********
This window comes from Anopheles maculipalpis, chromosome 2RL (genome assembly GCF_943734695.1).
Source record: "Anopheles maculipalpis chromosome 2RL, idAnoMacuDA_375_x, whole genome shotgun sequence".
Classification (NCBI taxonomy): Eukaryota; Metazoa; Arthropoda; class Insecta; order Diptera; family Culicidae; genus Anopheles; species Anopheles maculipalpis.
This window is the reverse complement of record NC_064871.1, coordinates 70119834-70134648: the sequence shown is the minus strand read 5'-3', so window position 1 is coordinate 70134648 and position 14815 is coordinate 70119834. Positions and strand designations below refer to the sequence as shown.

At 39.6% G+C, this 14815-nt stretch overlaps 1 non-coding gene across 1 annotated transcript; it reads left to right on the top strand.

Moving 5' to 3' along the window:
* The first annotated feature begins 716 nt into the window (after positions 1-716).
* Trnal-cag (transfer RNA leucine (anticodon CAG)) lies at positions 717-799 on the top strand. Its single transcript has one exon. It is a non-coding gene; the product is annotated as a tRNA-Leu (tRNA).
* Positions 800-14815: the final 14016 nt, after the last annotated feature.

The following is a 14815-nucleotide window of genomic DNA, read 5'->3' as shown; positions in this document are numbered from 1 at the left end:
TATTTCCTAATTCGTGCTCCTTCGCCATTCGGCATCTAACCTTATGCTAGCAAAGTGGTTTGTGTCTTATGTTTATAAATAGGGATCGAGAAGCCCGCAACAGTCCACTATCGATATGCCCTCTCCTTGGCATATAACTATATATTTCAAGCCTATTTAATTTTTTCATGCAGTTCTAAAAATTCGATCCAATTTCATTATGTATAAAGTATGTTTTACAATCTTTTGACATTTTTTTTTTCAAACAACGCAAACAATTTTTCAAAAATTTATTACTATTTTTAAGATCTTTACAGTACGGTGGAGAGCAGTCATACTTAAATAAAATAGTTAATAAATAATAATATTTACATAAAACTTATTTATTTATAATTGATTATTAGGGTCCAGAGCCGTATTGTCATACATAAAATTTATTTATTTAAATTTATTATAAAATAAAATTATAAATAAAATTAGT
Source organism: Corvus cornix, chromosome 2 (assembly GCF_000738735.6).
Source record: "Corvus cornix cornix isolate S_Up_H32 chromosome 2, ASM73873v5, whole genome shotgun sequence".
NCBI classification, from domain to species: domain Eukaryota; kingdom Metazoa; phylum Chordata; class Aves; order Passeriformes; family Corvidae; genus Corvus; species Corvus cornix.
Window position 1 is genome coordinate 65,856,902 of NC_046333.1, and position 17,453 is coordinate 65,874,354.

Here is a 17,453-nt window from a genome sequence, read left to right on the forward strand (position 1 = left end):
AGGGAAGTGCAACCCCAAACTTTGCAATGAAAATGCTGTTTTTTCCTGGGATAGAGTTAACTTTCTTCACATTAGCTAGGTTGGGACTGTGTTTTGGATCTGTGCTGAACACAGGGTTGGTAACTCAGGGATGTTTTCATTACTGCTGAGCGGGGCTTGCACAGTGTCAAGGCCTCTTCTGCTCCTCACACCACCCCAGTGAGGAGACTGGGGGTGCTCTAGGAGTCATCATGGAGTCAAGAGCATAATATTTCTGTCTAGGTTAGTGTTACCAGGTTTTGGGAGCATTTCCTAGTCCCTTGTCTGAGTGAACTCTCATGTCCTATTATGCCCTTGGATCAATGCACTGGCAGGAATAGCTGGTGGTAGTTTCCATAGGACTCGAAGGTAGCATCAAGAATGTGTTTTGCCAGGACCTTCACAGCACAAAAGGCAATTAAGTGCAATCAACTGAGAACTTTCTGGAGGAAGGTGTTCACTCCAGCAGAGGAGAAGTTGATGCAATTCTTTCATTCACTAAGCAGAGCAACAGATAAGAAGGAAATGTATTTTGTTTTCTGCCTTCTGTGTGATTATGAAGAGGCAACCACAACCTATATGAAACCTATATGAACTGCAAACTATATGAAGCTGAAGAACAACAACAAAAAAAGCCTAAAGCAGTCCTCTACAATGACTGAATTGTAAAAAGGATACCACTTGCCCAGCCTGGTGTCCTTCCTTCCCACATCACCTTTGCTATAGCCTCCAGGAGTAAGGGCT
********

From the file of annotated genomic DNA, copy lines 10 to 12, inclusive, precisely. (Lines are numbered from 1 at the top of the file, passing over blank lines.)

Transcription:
The following is a 14815-nucleotide window of genomic DNA, read 5'->3' as shown; positions in this document are numbered from 1 at the left end:
TATTTCCTAATTCGTGCTCCTTCGCCATTCGGCATCTAACCTTATGCTAGCAAAGTGGTTTGTGTCTTATGTTTATAAATAGGGATCGAGAAGCCCGCAACAGTCCACTATCGATATGCCCTCTCCTTGGCATATAACTATATATTTCAAGCCTATTTAATTTTTTCATGCAGTTCTAAAAATTCGATCCAATTTCATTATGTATAAAGTATGTTTTACAATCTTTTGACATTTTTTTTTTCAAACAACGCAAACAATTTTTCAAAAATTTATTACTATTTTTAAGATCTTTACAGTACGGTGGAGAGCAGTCATACTTAAATAAAATAGTTAATAAATAATAATATTTACATAAAACTTATTTATTTATAATTGATTATTAGGGTCCAGAGCCGTATTGTCATACATAAAATTTATTTATTTAAATTTATTATAAAATAAAATTATAAATAAAATTAGT
Source organism: Corvus cornix, chromosome 2 (assembly GCF_000738735.6).